Digital education in the smartphone era
For much of the past two decades, educators have commonly referred to millennials as “digital natives.” Given that they are the first generation to grow up with access to personal computers, the descriptor seemed apt at the time. But today’s students–the emerging Generation Z–are demonstrating what it really means to be a true digital native.
Not only are these students growing up with widespread access to computers and the internet, they are surrounded by smartphones and other mobile devices with impressive computing power.
As a history teacher for nearly three decades, I have seen this transformation firsthand. As an AVID staff developer who provides professional learning to other teachers, I have learned that the way we teach students must change with their evolving expectations. Teachers must be prepared to embrace technology in the classroom, not as a shortcut, but as a way of fostering deeper learning among their students through methods that better reflect the world, they live in today.
They must incorporate into their lessons the sorts of digital tools that students will be expected to have mastered when they enter the workforce. To do so, of course, teachers must first understand these tools themselves–and without ever losing sight of their original educational goals.
I have been fortunate to work as a staff developer with AVID since 1999. AVID is a national nonprofit focused on college and career readiness. It provides professional development and training opportunities to teachers in a variety of subjects, or “training strands.” Today, those training strands have evolved to include digital teaching and learning.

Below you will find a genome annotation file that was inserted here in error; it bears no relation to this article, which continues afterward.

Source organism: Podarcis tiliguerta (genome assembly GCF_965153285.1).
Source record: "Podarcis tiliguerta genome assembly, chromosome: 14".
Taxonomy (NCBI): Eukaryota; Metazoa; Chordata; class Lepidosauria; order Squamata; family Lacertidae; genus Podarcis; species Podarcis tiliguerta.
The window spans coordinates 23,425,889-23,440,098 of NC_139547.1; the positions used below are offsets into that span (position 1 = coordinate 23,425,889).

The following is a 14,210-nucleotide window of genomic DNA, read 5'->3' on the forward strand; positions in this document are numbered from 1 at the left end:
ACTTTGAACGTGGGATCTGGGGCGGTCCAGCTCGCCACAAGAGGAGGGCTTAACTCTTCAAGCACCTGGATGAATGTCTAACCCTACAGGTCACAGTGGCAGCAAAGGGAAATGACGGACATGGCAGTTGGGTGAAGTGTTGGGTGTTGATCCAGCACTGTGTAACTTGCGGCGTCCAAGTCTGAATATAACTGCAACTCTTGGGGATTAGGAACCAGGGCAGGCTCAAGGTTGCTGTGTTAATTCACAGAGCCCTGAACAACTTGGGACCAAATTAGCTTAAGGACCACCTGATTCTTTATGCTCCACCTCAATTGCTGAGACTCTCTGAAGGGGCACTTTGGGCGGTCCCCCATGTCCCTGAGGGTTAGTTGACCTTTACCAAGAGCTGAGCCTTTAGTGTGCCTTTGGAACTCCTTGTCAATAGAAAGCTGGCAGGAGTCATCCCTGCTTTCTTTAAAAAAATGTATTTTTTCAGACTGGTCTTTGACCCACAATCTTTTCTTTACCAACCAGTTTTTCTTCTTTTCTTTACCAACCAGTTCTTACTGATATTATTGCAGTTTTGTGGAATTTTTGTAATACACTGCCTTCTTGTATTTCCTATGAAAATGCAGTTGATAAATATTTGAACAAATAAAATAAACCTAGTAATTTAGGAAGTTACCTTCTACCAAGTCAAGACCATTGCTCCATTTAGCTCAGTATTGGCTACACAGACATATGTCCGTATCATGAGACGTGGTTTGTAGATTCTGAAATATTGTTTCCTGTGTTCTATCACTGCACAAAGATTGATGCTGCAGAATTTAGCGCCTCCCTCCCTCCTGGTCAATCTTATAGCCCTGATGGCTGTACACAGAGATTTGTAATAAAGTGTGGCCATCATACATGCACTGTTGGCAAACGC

Using education technology is not about simply learning how to incorporate specific tools into a classroom that can help make a teacher’s job easier. It is about becoming proficient in digital teaching and learning, creating an environment that meets students where they are and deepens their learning. It requires more than learning how to operate a specific piece of technology; it requires a shift in mindset. AVID’s digital teaching and learning training aim to help educators make this shift, keeping the focus on learning, not the tools.
Instead of just showing teachers how to use new technology, professional development must demonstrate how to meaningfully integrate technology into a classroom in ways that increase rigor and bring their teaching into the 21st century. Gone are the days of having to memorize large amounts of information. Most answers a student needs are now just a Google search away. A teacher proficient in digital teaching and learning knows not to discourage students from using the tools around them, and instead encourages them to use those tools as a springboard for further learning.
Good note-taking, for example, is no longer limited to highlighting the most important pieces of information with a yellow highlighter. Students can now easily organize and revise their notes with the click of a mouse, and they can hyperlink specific passages to informative websites, videos, or podcasts, furthering their knowledge and connecting what they are learning to the vast world around them.
This is just a small example of what can be accomplished when teachers rethink the role technology can play in their classrooms. Digital teaching and learning are not about shortcuts, or about impressing students with the newest piece of tech. It’s about weaving technology into a classroom in ways that deepen–not distract from–learning.
And it’s about helping students learn in an environment that better reflects the world they know–and the world of work they will one day enter.